Glory, Jest and Riddle
Religious Thought in the Enlightenment
This item is a print on demand title and will be dispatched in 1-3 weeks.
Paperback / softback
Publisher: SCM Press
Number of Pages: 270
Width: 14 cm
Height: 21.6 cm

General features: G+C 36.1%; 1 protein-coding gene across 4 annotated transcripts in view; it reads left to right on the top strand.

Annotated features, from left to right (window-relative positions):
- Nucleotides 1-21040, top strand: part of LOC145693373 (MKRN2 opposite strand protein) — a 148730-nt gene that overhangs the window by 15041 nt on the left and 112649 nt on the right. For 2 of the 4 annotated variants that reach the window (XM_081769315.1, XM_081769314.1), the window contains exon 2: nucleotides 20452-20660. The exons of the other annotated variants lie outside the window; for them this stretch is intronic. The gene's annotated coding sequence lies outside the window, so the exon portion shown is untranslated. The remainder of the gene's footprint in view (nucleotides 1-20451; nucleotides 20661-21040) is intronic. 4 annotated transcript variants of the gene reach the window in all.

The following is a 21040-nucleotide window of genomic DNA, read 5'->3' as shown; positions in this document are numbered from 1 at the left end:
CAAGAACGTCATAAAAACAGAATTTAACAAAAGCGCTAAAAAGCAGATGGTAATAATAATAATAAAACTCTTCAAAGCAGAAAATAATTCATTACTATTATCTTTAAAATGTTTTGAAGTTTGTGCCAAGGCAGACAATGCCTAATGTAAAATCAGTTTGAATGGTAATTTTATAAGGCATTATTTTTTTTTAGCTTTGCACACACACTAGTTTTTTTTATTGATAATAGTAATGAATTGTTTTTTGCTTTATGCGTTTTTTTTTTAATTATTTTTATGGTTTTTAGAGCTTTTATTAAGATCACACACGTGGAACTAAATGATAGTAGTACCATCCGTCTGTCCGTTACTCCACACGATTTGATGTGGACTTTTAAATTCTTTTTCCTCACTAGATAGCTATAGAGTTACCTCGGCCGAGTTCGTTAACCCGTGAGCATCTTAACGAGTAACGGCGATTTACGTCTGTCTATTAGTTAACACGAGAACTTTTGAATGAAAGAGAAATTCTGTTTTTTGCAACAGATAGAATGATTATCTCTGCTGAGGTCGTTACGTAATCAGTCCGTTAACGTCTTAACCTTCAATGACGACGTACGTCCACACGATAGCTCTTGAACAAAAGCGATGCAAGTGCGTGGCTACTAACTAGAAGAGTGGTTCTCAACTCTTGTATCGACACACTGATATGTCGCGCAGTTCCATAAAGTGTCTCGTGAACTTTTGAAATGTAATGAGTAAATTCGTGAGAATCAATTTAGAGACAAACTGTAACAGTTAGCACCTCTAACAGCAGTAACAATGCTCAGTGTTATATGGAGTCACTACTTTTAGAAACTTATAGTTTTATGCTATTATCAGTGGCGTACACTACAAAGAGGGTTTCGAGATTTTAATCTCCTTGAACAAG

The eighteenth-century Enlightenment in Western Europe was a time in which everyday life was still dominated by religion. Religion was the context in which life was lived from cradle to grave, scientific innovations were judged against its truth and it claimed allegiance from all levels of society. It was also a powerful political force, and the church dominated education. Religion impinged on people's lives whether they wished it or not. So investigation of religious thought in the Enlightenment goes to the very heart of what the Enlightenment was. The aim of this new text book is to situate Enlightenment ideas in context, to show the concerns which gave rise to them and to point out their consequences - which were far-reaching and tied to practical concerns. After two chapters which give a historical account of the period the focus turns to the main figures -Descartes, Pascal, Rousseau and Kant - along with considerations of the rise of deism and the shift from scepticism to atheism. There is also an account of the impact that science began to have on religion. Today the Enlightenment is seen not only in positive terms, as the emergence of humanity from darkness and an important step forward, but also negatively, as bearing the seeds of many of the ills of the modern world. In particular, theologians dissatisfied with the liberal theology which followed the Enlightenment have argued that true Christian theology must side-step, or go back on, Enlightenment thought. The argument is likely to go on for some time, but at least this book will help it to continue with a greater degree of understanding than has often been shown so far. James Byrne is Senior Lecturer in Theology and Religious Studies at St Mary's University College, Strawberry Hill.